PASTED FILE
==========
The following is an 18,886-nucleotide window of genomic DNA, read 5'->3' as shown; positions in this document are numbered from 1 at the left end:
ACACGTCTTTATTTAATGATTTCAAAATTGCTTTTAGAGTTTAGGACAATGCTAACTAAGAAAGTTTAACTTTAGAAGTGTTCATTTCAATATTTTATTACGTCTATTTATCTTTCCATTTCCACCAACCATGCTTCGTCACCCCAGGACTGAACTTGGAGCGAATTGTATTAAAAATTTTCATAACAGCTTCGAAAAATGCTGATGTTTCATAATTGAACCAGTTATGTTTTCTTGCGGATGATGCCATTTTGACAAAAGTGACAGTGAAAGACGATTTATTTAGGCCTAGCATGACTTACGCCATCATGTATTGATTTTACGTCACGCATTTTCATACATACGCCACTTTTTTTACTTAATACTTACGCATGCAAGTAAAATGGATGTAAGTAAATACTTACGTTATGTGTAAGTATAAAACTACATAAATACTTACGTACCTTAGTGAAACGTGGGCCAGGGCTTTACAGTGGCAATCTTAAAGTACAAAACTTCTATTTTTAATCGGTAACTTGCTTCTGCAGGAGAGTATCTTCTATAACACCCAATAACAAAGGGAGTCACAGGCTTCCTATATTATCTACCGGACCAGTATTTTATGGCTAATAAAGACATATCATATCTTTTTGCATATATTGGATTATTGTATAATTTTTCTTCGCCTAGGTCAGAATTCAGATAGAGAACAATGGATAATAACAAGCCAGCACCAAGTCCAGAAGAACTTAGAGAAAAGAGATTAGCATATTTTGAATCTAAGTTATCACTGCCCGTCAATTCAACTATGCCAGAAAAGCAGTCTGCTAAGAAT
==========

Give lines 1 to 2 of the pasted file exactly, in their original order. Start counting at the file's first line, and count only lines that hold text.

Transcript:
The following is an 18,886-nucleotide window of genomic DNA, read 5'->3' as shown; positions in this document are numbered from 1 at the left end:
ACACGTCTTTATTTAATGATTTCAAAATTGCTTTTAGAGTTTAGGACAATGCTAACTAAGAAAGTTTAACTTTAGAAGTGTTCATTTCAATATTTTATTACGTCTATTTATCTTTCCATTTCCACCAACCATGCTTCGTCACCCCAGGACTGAACTTGGAGCGAATTGTATTAAAAATTTTCATAACAGCTTCGAAAAATGCTGATGTTTCATAATTGAACCAGTTATGTTTTCTTGCGGATGATGCCATTTTGACAAAAGTGACAGTGAAAGACGATTTATTTAGGCCTAGCATGACTTACGCCATCATGTATTGATTTTACGTCACGCATTTTCATACATACGCCACTTTTTTTACTTAATACTTACGCATGCAAGTAAAATGGATGTAAGTAAATACTTACGTTATGTGTAAGTATAAAACTACATAAATACTTACGTACCTTAGTGAAACGTGGGCCAGGGCTTTACAGTGGCAATCTTAAAGTACAAAACTTCTATTTTTAATCGGTAACTTGCTTCTGCAGGAGAGTATCTTCTATAACACCCAATAACAAAGGGAGTCACAGGCTTCCTATATTATCTACCGGACCAGTATTTTATGGCTAATAAAGACATATCATATCTTTTTGCATATATTGGATTATTGTATAATTTTTCTTCGCCTAGGTCAGAATTCAGATAGAGAACAATGGATAATAACAAGCCAGCACCAAGTCCAGAAGAACTTAGAGAAAAGAGATTAGCATATTTTGAATCTAAGTTATCACTGCCCGTCAATTCAACTATGCCAGAAAAGCAGTCTGCTAAGAAT